'Last year, while out having a drink with some friends, we decided we should go to New York to take advantage of the J1 graduate visa. I don’t think we actually thought we’d make it over here and I’m still sometimes surprised that we did... Once I'd made the decision, I started researching studios in New York. I found Work-Order and it felt like a good to fit to me. Luckily, it did to them too! So, I went for it and I'm very happy I did.' Archie Heaslip is currently living and working with Work-Order in NYC after graduating from IADT. Work-Order is a small studio based in Chinatown: 'Currently on the design side there are two partners: Keira Alexandra and Kiffer Keegan, me, one other designer and an intern. We’re a close-knit team and there’s a good dynamic in the studio.'
Working as part of such a small team means Archie is heavily involved in all the work there, so he's learning a great deal about all aspects of working as a designer. 'I've found that one of the most important things is communication, particularly communicating clearly with clients. How you explain the idea is vital to helping a client understand your visual choices. This was most apparent when working on the branding for Now This, a digital news company that pioneered social video for a generation that consumes news on mobile, with millions of views across Facebook, Twitter, Snapchat and Instagram. We had to make an identity and toolkit that we could hand over to their in-house design and editing team of 30+ people. It was very important that while it needed to function well as a piece of design, it also needed to be easy to use and wouldn’t fall apart when put into practice.'
Outside of his role in Work-Order, Archie takes on the occasional freelance project too, such as his work for club night Sim Simma, above: 'Working on freelance projects keeps me fresh and I’ve often found that ideas I get during freelance work can be used or are better suited for my full-time job and vice versa. At the same time, its important not to get burnt out from over-working. I appreciate my spare time and it’s good to not always be thinking about work, so I try to only work on freelance projects that excite me or offer me something I might not get from my full time job.' Does he like to work in a particular style, or with a particular approach? 'While I think it’s important to be aware of trends in design, I think you have to be very careful to not be too influenced by them or get sucked into working in a specific style because it’s the latest trend or is something that feels comfortable to you. In terms of ideas or ways of working, I’m always a fan of something that’s witty, that can make me smile and is effective in doing its job. This doesn’t necessarily have to be something that’s meant to be funny, it can be something that has a subtlety to it that you might only pick up on with a second view.'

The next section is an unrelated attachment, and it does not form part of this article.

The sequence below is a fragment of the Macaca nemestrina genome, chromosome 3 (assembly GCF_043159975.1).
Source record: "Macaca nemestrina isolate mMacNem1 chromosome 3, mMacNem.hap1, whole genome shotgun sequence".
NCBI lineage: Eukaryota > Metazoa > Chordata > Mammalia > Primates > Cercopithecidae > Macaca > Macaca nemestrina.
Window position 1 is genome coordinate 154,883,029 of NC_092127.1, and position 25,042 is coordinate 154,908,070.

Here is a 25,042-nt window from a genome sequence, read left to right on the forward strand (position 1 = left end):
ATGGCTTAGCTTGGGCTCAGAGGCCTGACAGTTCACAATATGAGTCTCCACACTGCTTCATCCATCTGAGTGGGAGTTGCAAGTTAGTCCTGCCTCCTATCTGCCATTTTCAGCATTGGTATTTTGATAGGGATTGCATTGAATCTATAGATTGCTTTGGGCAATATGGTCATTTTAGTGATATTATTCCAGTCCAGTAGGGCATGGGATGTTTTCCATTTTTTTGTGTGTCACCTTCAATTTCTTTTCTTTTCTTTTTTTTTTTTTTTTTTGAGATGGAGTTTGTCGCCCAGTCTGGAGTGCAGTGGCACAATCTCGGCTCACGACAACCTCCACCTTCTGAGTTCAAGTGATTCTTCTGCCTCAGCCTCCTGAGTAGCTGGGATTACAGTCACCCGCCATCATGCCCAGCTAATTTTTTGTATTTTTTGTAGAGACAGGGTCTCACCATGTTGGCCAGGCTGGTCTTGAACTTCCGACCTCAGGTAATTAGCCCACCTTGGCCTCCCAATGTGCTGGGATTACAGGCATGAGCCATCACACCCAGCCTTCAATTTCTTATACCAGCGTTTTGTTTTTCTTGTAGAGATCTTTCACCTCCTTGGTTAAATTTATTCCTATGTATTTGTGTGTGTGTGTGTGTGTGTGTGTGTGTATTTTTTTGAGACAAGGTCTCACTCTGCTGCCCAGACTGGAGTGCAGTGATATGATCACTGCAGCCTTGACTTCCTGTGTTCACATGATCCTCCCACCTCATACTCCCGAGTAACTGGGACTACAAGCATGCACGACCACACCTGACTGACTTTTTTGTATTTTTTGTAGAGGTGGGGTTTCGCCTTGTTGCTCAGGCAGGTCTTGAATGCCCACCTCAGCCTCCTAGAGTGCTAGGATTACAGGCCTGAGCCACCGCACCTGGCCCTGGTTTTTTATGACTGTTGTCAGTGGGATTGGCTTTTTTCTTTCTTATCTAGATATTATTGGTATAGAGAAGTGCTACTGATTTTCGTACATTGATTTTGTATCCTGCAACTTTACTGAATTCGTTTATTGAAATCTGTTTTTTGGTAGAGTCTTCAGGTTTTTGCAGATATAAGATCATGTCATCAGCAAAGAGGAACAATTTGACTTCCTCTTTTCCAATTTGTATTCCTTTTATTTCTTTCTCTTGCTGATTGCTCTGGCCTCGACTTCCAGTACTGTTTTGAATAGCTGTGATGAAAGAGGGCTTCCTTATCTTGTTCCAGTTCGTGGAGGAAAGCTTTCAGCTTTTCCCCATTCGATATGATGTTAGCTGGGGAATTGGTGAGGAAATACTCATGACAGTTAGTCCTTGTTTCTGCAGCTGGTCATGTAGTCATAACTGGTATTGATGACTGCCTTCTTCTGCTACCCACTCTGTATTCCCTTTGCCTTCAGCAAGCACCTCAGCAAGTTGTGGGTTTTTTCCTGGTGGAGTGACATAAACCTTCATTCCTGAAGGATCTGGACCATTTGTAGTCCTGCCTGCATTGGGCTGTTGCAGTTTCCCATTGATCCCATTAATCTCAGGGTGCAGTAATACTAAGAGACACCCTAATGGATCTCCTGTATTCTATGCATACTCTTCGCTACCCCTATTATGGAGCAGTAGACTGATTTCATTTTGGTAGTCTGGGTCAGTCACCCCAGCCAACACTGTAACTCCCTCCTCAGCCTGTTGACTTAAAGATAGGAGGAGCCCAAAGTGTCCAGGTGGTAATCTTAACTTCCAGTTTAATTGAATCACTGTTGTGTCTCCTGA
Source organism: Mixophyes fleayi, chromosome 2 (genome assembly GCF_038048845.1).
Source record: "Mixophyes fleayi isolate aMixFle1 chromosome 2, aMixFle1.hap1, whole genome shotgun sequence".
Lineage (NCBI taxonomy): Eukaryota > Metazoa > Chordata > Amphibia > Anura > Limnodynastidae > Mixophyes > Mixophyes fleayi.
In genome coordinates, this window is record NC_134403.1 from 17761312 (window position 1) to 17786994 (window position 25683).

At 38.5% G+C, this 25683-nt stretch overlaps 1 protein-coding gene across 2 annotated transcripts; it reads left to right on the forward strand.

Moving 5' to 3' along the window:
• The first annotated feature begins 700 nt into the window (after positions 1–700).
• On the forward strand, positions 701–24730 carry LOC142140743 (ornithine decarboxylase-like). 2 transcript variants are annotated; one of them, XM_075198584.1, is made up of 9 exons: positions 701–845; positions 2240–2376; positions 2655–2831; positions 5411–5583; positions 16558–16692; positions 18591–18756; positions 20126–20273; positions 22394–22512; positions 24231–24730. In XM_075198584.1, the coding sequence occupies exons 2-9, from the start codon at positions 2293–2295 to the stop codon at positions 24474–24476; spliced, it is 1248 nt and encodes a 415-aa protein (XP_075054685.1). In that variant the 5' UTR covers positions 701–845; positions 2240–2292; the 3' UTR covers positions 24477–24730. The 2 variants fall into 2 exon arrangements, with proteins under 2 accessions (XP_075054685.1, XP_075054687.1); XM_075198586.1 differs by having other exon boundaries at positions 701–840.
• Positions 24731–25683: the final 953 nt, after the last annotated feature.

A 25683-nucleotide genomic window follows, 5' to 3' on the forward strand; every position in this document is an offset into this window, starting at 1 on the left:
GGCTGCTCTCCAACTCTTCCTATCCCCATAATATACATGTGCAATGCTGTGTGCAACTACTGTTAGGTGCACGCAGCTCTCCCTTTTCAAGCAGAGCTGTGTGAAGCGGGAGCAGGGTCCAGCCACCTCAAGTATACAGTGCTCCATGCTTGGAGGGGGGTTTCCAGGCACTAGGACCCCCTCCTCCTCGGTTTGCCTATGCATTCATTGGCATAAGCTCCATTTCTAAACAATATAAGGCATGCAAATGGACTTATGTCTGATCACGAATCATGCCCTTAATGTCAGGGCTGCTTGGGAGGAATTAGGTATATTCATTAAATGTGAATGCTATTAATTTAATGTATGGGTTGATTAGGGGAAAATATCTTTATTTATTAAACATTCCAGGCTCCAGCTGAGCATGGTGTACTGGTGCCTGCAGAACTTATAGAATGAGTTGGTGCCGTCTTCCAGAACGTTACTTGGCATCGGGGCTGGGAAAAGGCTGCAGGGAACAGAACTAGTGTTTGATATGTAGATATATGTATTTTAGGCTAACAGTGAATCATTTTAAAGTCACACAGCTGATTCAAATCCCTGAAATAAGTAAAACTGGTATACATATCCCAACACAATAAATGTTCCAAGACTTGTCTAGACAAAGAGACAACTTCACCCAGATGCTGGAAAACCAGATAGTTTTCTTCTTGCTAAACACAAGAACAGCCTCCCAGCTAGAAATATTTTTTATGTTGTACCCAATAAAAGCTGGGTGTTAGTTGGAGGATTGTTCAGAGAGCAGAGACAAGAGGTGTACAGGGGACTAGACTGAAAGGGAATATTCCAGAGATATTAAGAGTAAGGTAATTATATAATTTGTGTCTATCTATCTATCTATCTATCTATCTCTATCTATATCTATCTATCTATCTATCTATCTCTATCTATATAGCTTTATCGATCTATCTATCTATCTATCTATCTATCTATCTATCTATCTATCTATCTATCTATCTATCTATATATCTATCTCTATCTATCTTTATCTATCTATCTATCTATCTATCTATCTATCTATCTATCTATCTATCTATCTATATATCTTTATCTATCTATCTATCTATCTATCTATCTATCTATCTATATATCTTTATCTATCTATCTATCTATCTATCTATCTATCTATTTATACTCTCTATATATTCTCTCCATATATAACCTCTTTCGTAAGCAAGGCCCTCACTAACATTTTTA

I ask Archie what kind of projects he would like to work on in the future, and it seems he's already on his way to expanding what he works on and how he practices: 'Any project that pushes me outside my comfort zone or brings me to new territory. I have found I enjoy projects that have a hands-on approach. While Work-Order worked on the music festival Day for Night, as well as branding the festival we curated and set it up so getting away from the computer screen made for a nice change. When you work day to day in a studio, you don't always see a reaction to the end result of your work so it was great to see our work come to life around us and see people interacting with it.'
Check out Archie's submissions to the 100 Archive, including his work with Aad on the Bram Stoker Festival and the Burren Smokehouse rebrand which have been selected for the 2015 Archive. See more of Archie's freelance work on his website.